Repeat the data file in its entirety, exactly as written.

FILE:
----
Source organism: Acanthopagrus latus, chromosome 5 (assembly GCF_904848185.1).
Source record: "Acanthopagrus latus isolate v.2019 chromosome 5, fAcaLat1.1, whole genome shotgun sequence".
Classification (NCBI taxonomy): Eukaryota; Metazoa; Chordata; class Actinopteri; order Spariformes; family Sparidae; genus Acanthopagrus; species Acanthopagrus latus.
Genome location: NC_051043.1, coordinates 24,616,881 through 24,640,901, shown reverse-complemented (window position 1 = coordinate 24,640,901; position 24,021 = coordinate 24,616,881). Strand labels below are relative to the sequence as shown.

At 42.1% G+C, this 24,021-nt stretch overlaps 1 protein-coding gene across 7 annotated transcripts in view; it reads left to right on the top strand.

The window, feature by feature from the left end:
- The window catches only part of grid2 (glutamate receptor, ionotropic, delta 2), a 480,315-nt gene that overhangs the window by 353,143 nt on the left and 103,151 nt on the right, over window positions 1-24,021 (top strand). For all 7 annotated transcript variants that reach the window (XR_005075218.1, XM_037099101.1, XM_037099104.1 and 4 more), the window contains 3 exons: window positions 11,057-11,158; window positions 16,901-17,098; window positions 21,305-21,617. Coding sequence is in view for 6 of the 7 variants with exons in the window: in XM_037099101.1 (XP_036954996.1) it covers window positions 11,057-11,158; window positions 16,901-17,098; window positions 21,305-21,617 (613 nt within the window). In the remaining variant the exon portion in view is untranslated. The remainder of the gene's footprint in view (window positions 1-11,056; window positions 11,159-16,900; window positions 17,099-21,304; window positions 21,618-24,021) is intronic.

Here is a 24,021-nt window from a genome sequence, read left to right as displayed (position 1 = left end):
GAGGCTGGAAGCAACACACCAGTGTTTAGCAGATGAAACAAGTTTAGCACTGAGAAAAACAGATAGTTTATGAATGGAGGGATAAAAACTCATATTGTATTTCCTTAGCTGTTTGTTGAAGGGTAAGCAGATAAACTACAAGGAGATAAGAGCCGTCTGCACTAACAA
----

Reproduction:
Source organism: Acanthopagrus latus, chromosome 5 (assembly GCF_904848185.1).
Source record: "Acanthopagrus latus isolate v.2019 chromosome 5, fAcaLat1.1, whole genome shotgun sequence".
Classification (NCBI taxonomy): Eukaryota; Metazoa; Chordata; class Actinopteri; order Spariformes; family Sparidae; genus Acanthopagrus; species Acanthopagrus latus.
Genome location: NC_051043.1, coordinates 24,616,881 through 24,640,901, shown reverse-complemented (window position 1 = coordinate 24,640,901; position 24,021 = coordinate 24,616,881). Strand labels below are relative to the sequence as shown.

At 42.1% G+C, this 24,021-nt stretch overlaps 1 protein-coding gene across 7 annotated transcripts in view; it reads left to right on the top strand.

The window, feature by feature from the left end:
- The window catches only part of grid2 (glutamate receptor, ionotropic, delta 2), a 480,315-nt gene that overhangs the window by 353,143 nt on the left and 103,151 nt on the right, over window positions 1-24,021 (top strand). For all 7 annotated transcript variants that reach the window (XR_005075218.1, XM_037099101.1, XM_037099104.1 and 4 more), the window contains 3 exons: window positions 11,057-11,158; window positions 16,901-17,098; window positions 21,305-21,617. Coding sequence is in view for 6 of the 7 variants with exons in the window: in XM_037099101.1 (XP_036954996.1) it covers window positions 11,057-11,158; window positions 16,901-17,098; window positions 21,305-21,617 (613 nt within the window). In the remaining variant the exon portion in view is untranslated. The remainder of the gene's footprint in view (window positions 1-11,056; window positions 11,159-16,900; window positions 17,099-21,304; window positions 21,618-24,021) is intronic.

Here is a 24,021-nt window from a genome sequence, read left to right as displayed (position 1 = left end):
GAGGCTGGAAGCAACACACCAGTGTTTAGCAGATGAAACAAGTTTAGCACTGAGAAAAACAGATAGTTTATGAATGGAGGGATAAAAACTCATATTGTATTTCCTTAGCTGTTTGTTGAAGGGTAAGCAGATAAACTACAAGGAGATAAGAGCCGTCTGCACTAACAA